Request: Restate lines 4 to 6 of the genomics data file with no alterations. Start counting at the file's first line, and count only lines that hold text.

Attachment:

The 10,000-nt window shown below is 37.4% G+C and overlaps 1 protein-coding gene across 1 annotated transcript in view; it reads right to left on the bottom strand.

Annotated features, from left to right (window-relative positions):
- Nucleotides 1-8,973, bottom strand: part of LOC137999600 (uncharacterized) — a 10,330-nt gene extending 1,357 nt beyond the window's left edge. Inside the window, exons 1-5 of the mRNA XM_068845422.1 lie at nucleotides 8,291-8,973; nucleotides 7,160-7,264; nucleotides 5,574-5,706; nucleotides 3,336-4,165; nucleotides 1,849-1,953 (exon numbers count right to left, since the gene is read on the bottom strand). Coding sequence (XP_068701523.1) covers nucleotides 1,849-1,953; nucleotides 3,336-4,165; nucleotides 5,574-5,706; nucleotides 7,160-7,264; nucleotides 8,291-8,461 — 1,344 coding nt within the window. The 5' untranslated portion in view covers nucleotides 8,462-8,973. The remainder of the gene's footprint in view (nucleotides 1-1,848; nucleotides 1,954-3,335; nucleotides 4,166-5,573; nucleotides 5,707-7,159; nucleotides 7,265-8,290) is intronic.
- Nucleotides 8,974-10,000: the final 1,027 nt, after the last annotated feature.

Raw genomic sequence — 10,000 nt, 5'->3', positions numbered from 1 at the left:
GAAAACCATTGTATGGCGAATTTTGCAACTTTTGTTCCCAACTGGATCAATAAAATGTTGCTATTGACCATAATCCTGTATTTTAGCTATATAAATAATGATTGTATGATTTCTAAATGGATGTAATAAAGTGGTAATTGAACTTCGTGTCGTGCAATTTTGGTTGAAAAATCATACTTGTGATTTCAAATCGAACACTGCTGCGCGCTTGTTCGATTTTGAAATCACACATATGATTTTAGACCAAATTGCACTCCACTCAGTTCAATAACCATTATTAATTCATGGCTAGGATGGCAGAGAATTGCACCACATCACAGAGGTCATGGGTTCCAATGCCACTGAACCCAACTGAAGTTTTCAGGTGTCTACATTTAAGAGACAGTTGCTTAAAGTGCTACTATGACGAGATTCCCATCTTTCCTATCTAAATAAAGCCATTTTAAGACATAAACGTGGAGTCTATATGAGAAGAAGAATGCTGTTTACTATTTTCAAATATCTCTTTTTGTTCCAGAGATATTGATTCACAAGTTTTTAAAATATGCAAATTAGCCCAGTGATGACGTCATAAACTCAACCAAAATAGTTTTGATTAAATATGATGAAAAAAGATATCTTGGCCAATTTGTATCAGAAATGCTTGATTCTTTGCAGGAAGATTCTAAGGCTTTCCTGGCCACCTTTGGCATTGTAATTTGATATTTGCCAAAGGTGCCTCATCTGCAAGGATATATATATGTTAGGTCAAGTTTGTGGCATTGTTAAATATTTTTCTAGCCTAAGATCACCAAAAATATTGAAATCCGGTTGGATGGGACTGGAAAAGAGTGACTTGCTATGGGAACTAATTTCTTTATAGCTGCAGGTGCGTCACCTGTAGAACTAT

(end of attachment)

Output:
- Nucleotides 8,974-10,000: the final 1,027 nt, after the last annotated feature.

Raw genomic sequence — 10,000 nt, 5'->3', positions numbered from 1 at the left:
GAAAACCATTGTATGGCGAATTTTGCAACTTTTGTTCCCAACTGGATCAATAAAATGTTGCTATTGACCATAATCCTGTATTTTAGCTATATAAATAATGATTGTATGATTTCTAAATGGATGTAATAAAGTGGTAATTGAACTTCGTGTCGTGCAATTTTGGTTGAAAAATCATACTTGTGATTTCAAATCGAACACTGCTGCGCGCTTGTTCGATTTTGAAATCACACATATGATTTTAGACCAAATTGCACTCCACTCAGTTCAATAACCATTATTAATTCATGGCTAGGATGGCAGAGAATTGCACCACATCACAGAGGTCATGGGTTCCAATGCCACTGAACCCAACTGAAGTTTTCAGGTGTCTACATTTAAGAGACAGTTGCTTAAAGTGCTACTATGACGAGATTCCCATCTTTCCTATCTAAATAAAGCCATTTTAAGACATAAACGTGGAGTCTATATGAGAAGAAGAATGCTGTTTACTATTTTCAAATATCTCTTTTTGTTCCAGAGATATTGATTCACAAGTTTTTAAAATATGCAAATTAGCCCAGTGATGACGTCATAAACTCAACCAAAATAGTTTTGATTAAATATGATGAAAAAAGATATCTTGGCCAATTTGTATCAGAAATGCTTGATTCTTTGCAGGAAGATTCTAAGGCTTTCCTGGCCACCTTTGGCATTGTAATTTGATATTTGCCAAAGGTGCCTCATCTGCAAGGATATATATATGTTAGGTCAAGTTTGTGGCATTGTTAAATATTTTTCTAGCCTAAGATCACCAAAAATATTGAAATCCGGTTGGATGGGACTGGAAAAGAGTGACTTGCTATGGGAACTAATTTCTTTATAGCTGCAGGTGCGTCACCTGTAGAACTAT